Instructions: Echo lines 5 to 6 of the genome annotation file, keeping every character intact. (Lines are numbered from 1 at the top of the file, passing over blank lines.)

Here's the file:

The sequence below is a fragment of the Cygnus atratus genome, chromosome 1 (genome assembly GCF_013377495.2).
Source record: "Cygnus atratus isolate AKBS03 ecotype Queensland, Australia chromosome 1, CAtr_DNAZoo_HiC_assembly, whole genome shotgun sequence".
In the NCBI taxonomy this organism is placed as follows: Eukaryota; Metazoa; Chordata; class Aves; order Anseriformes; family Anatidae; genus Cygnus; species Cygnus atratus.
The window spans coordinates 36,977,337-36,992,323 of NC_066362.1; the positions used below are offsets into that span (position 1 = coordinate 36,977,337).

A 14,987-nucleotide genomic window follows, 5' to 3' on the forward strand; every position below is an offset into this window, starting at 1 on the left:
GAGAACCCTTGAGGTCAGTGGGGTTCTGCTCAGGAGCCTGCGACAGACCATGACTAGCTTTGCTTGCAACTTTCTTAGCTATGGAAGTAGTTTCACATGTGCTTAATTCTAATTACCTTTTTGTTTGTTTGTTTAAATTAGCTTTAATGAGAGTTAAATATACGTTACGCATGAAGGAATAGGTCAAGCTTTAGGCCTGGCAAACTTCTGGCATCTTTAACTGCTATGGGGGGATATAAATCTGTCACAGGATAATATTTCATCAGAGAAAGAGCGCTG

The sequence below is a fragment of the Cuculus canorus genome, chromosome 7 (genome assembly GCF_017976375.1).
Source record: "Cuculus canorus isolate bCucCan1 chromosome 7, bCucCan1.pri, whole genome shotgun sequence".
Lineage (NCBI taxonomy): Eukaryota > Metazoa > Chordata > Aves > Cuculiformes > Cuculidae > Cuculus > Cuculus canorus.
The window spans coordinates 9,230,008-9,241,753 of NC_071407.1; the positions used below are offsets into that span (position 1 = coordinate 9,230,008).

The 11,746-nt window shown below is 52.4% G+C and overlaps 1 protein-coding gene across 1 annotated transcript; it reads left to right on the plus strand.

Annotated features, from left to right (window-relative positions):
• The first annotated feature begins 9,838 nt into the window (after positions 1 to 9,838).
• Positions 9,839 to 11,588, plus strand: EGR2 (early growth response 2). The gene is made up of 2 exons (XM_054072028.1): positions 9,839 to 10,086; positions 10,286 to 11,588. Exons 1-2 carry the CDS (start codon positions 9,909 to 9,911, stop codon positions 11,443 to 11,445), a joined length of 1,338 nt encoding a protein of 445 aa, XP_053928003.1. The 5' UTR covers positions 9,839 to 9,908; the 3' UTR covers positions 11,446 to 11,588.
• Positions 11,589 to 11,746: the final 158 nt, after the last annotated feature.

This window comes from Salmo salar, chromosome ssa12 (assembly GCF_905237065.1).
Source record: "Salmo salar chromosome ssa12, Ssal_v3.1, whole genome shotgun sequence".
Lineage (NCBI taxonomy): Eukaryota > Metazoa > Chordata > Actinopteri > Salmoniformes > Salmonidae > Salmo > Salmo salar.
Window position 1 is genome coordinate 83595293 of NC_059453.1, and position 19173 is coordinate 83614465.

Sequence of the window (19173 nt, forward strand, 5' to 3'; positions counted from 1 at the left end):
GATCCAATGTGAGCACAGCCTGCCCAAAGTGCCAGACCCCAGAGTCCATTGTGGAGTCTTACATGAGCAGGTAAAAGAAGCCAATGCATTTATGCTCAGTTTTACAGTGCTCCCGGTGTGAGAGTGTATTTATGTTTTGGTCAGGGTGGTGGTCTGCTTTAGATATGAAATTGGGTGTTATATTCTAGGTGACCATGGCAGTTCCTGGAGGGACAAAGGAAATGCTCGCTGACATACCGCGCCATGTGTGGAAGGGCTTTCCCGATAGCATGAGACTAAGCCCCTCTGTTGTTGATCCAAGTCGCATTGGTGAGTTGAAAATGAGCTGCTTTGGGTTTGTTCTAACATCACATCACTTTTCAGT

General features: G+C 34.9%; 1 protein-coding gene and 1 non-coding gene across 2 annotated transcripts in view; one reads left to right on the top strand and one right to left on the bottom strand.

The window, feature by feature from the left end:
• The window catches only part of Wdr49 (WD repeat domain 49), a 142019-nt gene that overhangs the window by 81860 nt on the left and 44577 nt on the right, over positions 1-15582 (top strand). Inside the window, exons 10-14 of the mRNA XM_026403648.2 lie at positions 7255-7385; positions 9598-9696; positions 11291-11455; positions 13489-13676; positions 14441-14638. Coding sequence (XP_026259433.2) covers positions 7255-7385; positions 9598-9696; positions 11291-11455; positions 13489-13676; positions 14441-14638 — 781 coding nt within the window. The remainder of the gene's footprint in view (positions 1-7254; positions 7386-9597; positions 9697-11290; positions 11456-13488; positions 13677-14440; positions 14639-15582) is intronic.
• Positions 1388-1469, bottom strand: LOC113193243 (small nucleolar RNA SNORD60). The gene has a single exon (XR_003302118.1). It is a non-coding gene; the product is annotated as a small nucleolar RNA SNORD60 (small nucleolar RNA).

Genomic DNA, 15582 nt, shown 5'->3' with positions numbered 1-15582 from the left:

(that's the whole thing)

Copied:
A 14,987-nucleotide genomic window follows, 5' to 3' on the forward strand; every position below is an offset into this window, starting at 1 on the left:
GAGAACCCTTGAGGTCAGTGGGGTTCTGCTCAGGAGCCTGCGACAGACCATGACTAGCTTTGCTTGCAACTTTCTTAGCTATGGAAGTAGTTTCACATGTGCTTAATTCTAATTACCTTTTTGTTTGTTTGTTTAAATTAGCTTTAATGAGAGTTAAATATACGTTACGCATGAAGGAATAGGTCAAGCTTTAGGCCTGGCAAACTTCTGGCATCTTTAACTGCTATGGGGGGATATAAATCTGTCACAGGATAATATTTCATCAGAGAAAGAGCGCTG